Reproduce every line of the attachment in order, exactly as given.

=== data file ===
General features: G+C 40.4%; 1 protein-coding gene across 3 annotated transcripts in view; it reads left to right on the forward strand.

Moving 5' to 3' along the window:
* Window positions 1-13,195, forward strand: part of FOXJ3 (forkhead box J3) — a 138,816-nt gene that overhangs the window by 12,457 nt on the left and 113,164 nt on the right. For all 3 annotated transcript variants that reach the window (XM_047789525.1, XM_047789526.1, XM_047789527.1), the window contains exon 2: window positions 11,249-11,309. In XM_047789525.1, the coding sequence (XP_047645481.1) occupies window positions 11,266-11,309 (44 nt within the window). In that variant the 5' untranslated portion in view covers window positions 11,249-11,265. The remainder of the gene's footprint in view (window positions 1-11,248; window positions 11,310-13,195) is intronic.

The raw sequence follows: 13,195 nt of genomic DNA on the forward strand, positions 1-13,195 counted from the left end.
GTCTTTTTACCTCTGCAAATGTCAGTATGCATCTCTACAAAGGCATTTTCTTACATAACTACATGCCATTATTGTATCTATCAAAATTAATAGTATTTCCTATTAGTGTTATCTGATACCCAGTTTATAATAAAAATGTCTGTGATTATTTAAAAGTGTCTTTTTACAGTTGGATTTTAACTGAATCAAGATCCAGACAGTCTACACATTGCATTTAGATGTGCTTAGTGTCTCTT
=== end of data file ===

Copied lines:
General features: G+C 40.4%; 1 protein-coding gene across 3 annotated transcripts in view; it reads left to right on the forward strand.

Moving 5' to 3' along the window:
* Window positions 1-13,195, forward strand: part of FOXJ3 (forkhead box J3) — a 138,816-nt gene that overhangs the window by 12,457 nt on the left and 113,164 nt on the right. For all 3 annotated transcript variants that reach the window (XM_047789525.1, XM_047789526.1, XM_047789527.1), the window contains exon 2: window positions 11,249-11,309. In XM_047789525.1, the coding sequence (XP_047645481.1) occupies window positions 11,266-11,309 (44 nt within the window). In that variant the 5' untranslated portion in view covers window positions 11,249-11,265. The remainder of the gene's footprint in view (window positions 1-11,248; window positions 11,310-13,195) is intronic.

The raw sequence follows: 13,195 nt of genomic DNA on the forward strand, positions 1-13,195 counted from the left end.
GTCTTTTTACCTCTGCAAATGTCAGTATGCATCTCTACAAAGGCATTTTCTTACATAACTACATGCCATTATTGTATCTATCAAAATTAATAGTATTTCCTATTAGTGTTATCTGATACCCAGTTTATAATAAAAATGTCTGTGATTATTTAAAAGTGTCTTTTTACAGTTGGATTTTAACTGAATCAAGATCCAGACAGTCTACACATTGCATTTAGATGTGCTTAGTGTCTCTT